Largest Fire in the World in 2002 in Dallas, Texas Mon Jul 19 07:07:12 2010 in
During the summer of 2002, the largest house fire in the world occurred in Dallas, Texas. The “Chateau du Triomph” a French Chateau style home situated on Dallas’ Billionaire row was just a few doors down from the home of Texas billionaire Ross Perot. The home, valued at $45 million or more , was a 43,000-square-foot (70,000 square feet under roof) , three-story structure, had an indoor Olympic-size swimming pool, two master suites with custom marble tubs carved in Italy from a single block of Carrera marble, a wine cellar with a tasting room, an indoor theater for 45, two two-bedroom servant's apartments above the 16-car garages, and a two-bay automatic indoor car-washing facility. There also was a 17,000-square-foot basement, and a 2,448-square-foot gatehouse .
Experts at Kodiak spent several weeks at the loss site along with many other fire investigation experts determining the origin and cause of the fire. Since the structure was under construction, there were several other parties that were put on notice in case the investigation identified them as potential targets of subrogation. This case is active, on-going and in litigation.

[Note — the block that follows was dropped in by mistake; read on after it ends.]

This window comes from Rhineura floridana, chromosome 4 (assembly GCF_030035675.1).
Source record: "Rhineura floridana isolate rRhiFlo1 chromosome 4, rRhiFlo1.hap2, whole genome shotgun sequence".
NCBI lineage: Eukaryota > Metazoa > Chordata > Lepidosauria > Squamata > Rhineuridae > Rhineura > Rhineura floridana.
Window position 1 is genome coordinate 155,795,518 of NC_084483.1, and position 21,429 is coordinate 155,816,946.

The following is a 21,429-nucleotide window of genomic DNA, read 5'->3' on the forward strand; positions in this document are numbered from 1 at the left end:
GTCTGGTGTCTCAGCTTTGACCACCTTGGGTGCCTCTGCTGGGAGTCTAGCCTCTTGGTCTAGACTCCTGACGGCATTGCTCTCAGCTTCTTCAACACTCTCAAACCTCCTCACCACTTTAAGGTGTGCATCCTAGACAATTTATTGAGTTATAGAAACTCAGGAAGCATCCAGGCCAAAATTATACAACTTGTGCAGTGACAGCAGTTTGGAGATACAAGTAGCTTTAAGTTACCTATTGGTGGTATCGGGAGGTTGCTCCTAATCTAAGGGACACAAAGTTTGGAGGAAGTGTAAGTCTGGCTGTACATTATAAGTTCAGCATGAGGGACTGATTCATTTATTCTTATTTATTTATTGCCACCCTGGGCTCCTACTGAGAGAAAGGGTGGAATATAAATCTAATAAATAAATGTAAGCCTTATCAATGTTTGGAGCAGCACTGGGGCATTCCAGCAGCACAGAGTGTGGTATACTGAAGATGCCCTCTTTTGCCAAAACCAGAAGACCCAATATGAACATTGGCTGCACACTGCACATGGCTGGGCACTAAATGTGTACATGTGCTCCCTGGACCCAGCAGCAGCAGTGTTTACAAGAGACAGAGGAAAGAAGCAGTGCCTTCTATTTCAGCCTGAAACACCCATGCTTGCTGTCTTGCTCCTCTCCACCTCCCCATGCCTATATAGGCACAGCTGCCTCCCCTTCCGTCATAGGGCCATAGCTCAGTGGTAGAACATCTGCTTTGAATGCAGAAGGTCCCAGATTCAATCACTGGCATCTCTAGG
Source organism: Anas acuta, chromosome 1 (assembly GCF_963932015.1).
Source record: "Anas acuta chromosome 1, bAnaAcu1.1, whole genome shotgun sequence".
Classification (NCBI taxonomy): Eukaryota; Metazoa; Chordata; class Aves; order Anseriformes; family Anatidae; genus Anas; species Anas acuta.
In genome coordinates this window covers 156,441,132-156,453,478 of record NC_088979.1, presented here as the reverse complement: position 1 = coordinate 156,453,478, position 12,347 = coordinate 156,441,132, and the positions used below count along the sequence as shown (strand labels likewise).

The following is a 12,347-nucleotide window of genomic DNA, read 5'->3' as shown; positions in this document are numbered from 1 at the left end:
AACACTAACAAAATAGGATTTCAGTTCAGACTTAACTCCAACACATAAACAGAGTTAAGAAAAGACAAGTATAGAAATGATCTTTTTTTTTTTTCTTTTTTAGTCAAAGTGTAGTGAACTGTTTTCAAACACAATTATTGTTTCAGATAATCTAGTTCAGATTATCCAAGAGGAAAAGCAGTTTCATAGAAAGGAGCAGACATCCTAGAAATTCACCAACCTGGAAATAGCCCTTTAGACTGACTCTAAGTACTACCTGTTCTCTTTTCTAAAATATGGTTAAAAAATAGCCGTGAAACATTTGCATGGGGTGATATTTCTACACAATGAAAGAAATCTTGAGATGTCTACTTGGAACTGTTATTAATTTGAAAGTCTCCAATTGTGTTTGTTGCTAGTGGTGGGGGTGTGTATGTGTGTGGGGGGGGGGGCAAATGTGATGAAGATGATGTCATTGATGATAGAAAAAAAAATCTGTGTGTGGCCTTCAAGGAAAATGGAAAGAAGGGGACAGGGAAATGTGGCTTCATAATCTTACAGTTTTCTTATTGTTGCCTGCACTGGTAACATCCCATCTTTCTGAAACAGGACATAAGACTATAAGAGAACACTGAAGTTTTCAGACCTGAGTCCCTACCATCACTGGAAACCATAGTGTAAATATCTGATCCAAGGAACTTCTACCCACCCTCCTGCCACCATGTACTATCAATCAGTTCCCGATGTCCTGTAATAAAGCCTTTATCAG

The investigation included the analysis of the complete electrical system which consisted of a 277/480 volt three phase supply, nearly a dozen load centers, and a complete low-voltage control system. Also investigated were the 68 air-handlers that handled the HVAC needs of the structure. Although the site was very large and the investigation slowed because of the presence of several other investigators representing other interested parties, the methodology discussed in NFPA 921 was used to organize and conduct the site processing. Kodiak's staff worked alongside the site manager (lawyer for the property owner), the insurance carriers (four separate underwriters), the forensic firm hired to determine the origin of the fire, the investigators responsible for analyzing the fire protection system and the investigators responsible for analyzing the fire alarm system. Although Kodiak's staff was capable of handling nearly all of these functions, it is not unusual for large loss investigations to split up responsibilities to insure that all functions are done to the degree necessary. Coordination between members of one's own investigative team is an integral skill of large-loss fire investigation firms.